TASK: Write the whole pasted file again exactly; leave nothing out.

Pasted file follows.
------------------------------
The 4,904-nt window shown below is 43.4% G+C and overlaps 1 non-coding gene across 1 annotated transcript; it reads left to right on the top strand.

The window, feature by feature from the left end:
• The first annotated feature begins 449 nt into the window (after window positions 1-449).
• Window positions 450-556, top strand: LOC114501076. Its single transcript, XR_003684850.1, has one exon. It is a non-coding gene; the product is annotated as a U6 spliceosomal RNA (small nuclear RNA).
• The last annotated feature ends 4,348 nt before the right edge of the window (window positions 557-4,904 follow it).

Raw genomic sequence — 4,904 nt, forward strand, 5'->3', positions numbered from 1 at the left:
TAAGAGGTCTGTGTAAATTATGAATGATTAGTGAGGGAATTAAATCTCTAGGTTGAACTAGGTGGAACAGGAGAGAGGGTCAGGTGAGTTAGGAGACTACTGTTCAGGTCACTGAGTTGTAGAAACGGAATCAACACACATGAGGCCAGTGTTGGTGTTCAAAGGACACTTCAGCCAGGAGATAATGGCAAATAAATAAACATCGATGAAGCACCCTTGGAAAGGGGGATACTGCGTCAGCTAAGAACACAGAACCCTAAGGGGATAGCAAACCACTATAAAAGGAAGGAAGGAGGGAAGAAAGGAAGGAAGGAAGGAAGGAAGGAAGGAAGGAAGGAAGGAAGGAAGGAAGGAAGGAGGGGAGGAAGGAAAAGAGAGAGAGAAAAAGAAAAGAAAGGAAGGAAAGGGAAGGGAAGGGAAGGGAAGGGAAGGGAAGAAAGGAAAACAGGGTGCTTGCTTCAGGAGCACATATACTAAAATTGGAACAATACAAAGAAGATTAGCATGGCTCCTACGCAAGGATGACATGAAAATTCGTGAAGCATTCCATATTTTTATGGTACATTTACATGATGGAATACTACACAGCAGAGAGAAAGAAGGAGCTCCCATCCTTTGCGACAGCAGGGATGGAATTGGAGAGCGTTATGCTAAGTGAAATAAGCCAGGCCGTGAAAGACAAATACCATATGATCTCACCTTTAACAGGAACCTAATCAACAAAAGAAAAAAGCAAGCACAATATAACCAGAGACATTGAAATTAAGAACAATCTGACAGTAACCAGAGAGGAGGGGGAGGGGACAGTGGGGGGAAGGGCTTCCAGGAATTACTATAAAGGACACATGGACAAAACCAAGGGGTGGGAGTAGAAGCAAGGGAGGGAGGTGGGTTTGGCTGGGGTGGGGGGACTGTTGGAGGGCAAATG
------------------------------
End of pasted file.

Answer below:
The 4,904-nt window shown below is 43.4% G+C and overlaps 1 non-coding gene across 1 annotated transcript; it reads left to right on the top strand.

The window, feature by feature from the left end:
• The first annotated feature begins 449 nt into the window (after window positions 1-449).
• Window positions 450-556, top strand: LOC114501076. Its single transcript, XR_003684850.1, has one exon. It is a non-coding gene; the product is annotated as a U6 spliceosomal RNA (small nuclear RNA).
• The last annotated feature ends 4,348 nt before the right edge of the window (window positions 557-4,904 follow it).

Raw genomic sequence — 4,904 nt, forward strand, 5'->3', positions numbered from 1 at the left:
TAAGAGGTCTGTGTAAATTATGAATGATTAGTGAGGGAATTAAATCTCTAGGTTGAACTAGGTGGAACAGGAGAGAGGGTCAGGTGAGTTAGGAGACTACTGTTCAGGTCACTGAGTTGTAGAAACGGAATCAACACACATGAGGCCAGTGTTGGTGTTCAAAGGACACTTCAGCCAGGAGATAATGGCAAATAAATAAACATCGATGAAGCACCCTTGGAAAGGGGGATACTGCGTCAGCTAAGAACACAGAACCCTAAGGGGATAGCAAACCACTATAAAAGGAAGGAAGGAGGGAAGAAAGGAAGGAAGGAAGGAAGGAAGGAAGGAAGGAAGGAAGGAAGGAAGGAAGGAAGGAGGGGAGGAAGGAAAAGAGAGAGAGAAAAAGAAAAGAAAGGAAGGAAAGGGAAGGGAAGGGAAGGGAAGGGAAGGGAAGAAAGGAAAACAGGGTGCTTGCTTCAGGAGCACATATACTAAAATTGGAACAATACAAAGAAGATTAGCATGGCTCCTACGCAAGGATGACATGAAAATTCGTGAAGCATTCCATATTTTTATGGTACATTTACATGATGGAATACTACACAGCAGAGAGAAAGAAGGAGCTCCCATCCTTTGCGACAGCAGGGATGGAATTGGAGAGCGTTATGCTAAGTGAAATAAGCCAGGCCGTGAAAGACAAATACCATATGATCTCACCTTTAACAGGAACCTAATCAACAAAAGAAAAAAGCAAGCACAATATAACCAGAGACATTGAAATTAAGAACAATCTGACAGTAACCAGAGAGGAGGGGGAGGGGACAGTGGGGGGAAGGGCTTCCAGGAATTACTATAAAGGACACATGGACAAAACCAAGGGGTGGGAGTAGAAGCAAGGGAGGGAGGTGGGTTTGGCTGGGGTGGGGGGACTGTTGGAGGGCAAATG